Franchise Articles -
How To Determine The ROI Of A Franchise Opportunity
Franchise Return on Investment
How do you find a franchise with great returns?
A wise investor, whether he puts money in the stock market or real estate or even collectible figurines, always considers the return he can expect on his investment. This should also be true of franchise investments. Those investigating franchise opportunities should look carefully at the company’s potential ROI. However, since a franchise purchase involves investments of both time and money, you should expect more than you would from a passive investment.
Returns of 10% to 15% per year on invested capital are normally considered to be very good by those investing in a passive opportunity. If you invested $100,000 in the stock market and earned $15,000, you’d be pretty happy. To make more money, you’d have to invest more money. Most people accept the general fact that the more money you invest, the more money you’ll get back.
However, your expectations for a return on a franchise investment should be vastly different. In a franchise investment you are investing a fair amount of your time and management talent in addition to your capital. You should be able to achieve a good return on both investments.
The second assumption people often make is that the less money you invest for a franchise the less money you will earn, and the higher your investment amount in a franchise opportunity the higher your return. Actually, there is often little correlation between the total investment and the amount of money you can make in the business. Returns in franchising vary all over the board, depending on the concept, the industry, the market and the operator.
A common element for boosting ROI is to use leverage to increase the return. Typically, leverage relates to using financial capital to secure loans, to invest more, and to earn more (thus increasing the return on the capital or investments) providing that your debt service is less than the increase in income. If everything aligns properly, using leverage in this manner can be quite successful; but franchising can be even better!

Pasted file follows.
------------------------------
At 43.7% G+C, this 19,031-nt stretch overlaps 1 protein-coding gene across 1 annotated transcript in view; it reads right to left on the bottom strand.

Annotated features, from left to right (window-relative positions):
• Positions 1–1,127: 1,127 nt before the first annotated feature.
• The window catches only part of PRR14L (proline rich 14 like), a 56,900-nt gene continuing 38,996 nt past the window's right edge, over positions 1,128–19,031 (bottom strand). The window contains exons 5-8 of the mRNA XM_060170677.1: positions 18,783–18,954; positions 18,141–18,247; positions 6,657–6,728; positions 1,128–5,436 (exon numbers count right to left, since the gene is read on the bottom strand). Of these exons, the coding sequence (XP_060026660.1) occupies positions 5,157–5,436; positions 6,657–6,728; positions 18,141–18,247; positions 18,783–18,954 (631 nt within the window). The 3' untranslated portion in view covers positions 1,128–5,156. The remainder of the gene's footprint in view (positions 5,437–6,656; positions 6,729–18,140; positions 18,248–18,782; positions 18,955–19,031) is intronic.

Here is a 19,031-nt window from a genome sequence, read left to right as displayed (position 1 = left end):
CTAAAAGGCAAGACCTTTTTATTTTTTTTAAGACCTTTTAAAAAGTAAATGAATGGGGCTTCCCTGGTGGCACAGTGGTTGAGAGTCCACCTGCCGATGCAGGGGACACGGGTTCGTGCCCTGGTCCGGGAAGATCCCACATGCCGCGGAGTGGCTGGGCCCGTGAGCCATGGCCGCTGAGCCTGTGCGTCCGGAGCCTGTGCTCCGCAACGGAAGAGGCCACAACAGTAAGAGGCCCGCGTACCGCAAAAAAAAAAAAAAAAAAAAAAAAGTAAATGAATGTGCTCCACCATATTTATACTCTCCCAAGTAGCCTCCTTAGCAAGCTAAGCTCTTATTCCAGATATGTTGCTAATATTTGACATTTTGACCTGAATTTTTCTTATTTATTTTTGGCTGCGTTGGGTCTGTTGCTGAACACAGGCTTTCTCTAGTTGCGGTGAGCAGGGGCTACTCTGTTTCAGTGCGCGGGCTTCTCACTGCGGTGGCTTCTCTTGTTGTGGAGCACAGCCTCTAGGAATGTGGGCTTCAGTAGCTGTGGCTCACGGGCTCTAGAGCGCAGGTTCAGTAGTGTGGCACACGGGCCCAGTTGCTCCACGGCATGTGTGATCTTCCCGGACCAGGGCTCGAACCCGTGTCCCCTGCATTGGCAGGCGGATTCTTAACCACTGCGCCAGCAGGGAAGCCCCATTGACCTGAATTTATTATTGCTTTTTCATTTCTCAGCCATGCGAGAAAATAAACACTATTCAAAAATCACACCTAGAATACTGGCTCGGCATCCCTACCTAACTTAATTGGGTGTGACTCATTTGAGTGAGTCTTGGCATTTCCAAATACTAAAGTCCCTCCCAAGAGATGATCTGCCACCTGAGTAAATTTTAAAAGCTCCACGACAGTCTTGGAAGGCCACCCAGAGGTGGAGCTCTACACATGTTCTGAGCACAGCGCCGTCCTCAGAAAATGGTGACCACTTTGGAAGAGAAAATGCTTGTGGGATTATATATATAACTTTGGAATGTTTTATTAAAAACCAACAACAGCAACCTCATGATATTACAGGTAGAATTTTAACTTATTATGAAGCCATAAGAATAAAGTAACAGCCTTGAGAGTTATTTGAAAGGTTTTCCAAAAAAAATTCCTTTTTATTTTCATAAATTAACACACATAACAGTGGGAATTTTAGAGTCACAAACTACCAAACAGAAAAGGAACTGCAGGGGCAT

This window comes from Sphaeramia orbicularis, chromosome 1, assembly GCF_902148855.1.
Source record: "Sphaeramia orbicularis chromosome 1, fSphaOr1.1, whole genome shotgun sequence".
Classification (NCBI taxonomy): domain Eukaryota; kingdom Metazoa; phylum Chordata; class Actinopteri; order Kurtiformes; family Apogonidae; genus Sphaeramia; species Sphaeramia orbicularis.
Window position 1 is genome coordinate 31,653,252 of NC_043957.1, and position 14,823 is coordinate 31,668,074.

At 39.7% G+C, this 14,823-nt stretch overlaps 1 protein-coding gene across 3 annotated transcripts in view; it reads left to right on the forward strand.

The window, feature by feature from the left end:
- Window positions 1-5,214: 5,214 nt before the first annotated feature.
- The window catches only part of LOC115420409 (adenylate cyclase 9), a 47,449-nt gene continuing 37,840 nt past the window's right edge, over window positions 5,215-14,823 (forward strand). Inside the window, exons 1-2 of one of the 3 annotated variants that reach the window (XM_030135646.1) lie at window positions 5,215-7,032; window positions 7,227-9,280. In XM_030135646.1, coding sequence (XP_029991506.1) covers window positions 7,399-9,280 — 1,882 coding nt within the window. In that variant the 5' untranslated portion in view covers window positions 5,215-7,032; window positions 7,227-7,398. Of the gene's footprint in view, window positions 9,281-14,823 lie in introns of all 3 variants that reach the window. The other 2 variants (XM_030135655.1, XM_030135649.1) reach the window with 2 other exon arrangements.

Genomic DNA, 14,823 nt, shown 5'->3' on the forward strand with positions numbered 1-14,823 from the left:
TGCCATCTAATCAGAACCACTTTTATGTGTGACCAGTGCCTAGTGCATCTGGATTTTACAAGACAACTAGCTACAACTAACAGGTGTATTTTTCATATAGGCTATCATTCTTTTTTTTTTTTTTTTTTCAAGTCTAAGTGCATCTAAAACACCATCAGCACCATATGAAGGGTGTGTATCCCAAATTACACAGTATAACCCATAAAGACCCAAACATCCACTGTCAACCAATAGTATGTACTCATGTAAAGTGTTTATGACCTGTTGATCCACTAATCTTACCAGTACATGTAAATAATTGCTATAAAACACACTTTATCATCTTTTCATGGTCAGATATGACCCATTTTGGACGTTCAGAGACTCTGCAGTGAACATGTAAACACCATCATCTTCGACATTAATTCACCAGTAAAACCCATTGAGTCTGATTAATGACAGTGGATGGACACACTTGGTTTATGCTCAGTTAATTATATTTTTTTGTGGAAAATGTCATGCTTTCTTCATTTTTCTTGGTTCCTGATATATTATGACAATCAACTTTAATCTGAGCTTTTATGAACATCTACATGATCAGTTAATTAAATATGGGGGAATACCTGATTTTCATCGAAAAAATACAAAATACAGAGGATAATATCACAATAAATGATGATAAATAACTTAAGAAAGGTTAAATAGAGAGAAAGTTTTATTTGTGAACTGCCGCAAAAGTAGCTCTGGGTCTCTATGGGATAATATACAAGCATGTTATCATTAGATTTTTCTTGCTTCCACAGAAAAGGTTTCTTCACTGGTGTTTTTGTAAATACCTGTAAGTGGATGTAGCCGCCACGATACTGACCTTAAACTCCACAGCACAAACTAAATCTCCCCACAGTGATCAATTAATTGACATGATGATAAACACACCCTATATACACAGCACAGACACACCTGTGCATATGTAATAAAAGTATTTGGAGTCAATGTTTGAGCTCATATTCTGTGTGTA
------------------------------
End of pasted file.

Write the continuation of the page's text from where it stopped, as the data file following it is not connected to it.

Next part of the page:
The real opportunity for using leverage in franchising relates not to your investment in the financial side of franchising, it relates to the investment you’re making of your time and talent. Finding a high quality franchise system that provides an opportunity to invest your personal assets of time and talents is the key to unlocking this definition of leverage. The franchisor develops a system or method of operation that employs the franchisee’s personal assets in a manner that drives the income from the business to levels that are not available from an investment of capital alone. These are the systems where a very successful operator can generate returns greater than of the total initial franchise investment within a short period of time. Doing so highlights just how effective leverage can be!
If the return isn’t going to exceed what you would anticipate for a passive investment, why would you invest in that franchise? You’d be better off maintaining your current situation and making passive investments elsewhere.
But let’s go back to the challenge of finding a franchise that meets your ROI expectations. Keep in mind that higher cost does not mean higher returns. What you will want to do is find the ones with great management leverage opportunities to maximize the return on your personal assets of time and talents. These are often franchises with total investments of less than $200,000 and in some cases less than $50,000.
A critical step in your investigation of a franchise is to determine the average earnings of a typical unit during the first three years of operation. You can sometimes find this information by reviewing the franchise company’s FDD and focusing on Item 7, which details the investment required, and Item 19, which discusses the earnings of locations within the franchise system. Item 19, however, is optional and not all franchisors list this information. If this information is available for those companies you are researching, you should be able to project the average three- to five-year returns on investment.
Often the most accurate information about unit performance comes from franchisees actually operating locations or territories so this is another source of financial information. Item 20 of the FDD provides a list of current and former franchisees along with their contact information. You will want to call a number of these franchisees and have a list of questions ready, including financial performance and operating costs. Your thorough research should leave you completely confident that you know both the high and low end of the range. Remember that your location or territory may only make a return in the average range so be sure it is a number that will make you happy.
With so many great franchise opportunities available, your due diligence and understanding of how to best leverage your personal assets of time and talents, along with your financial assets, will allow you to find a franchise that meets your ROI requirements in a relatively short period of time.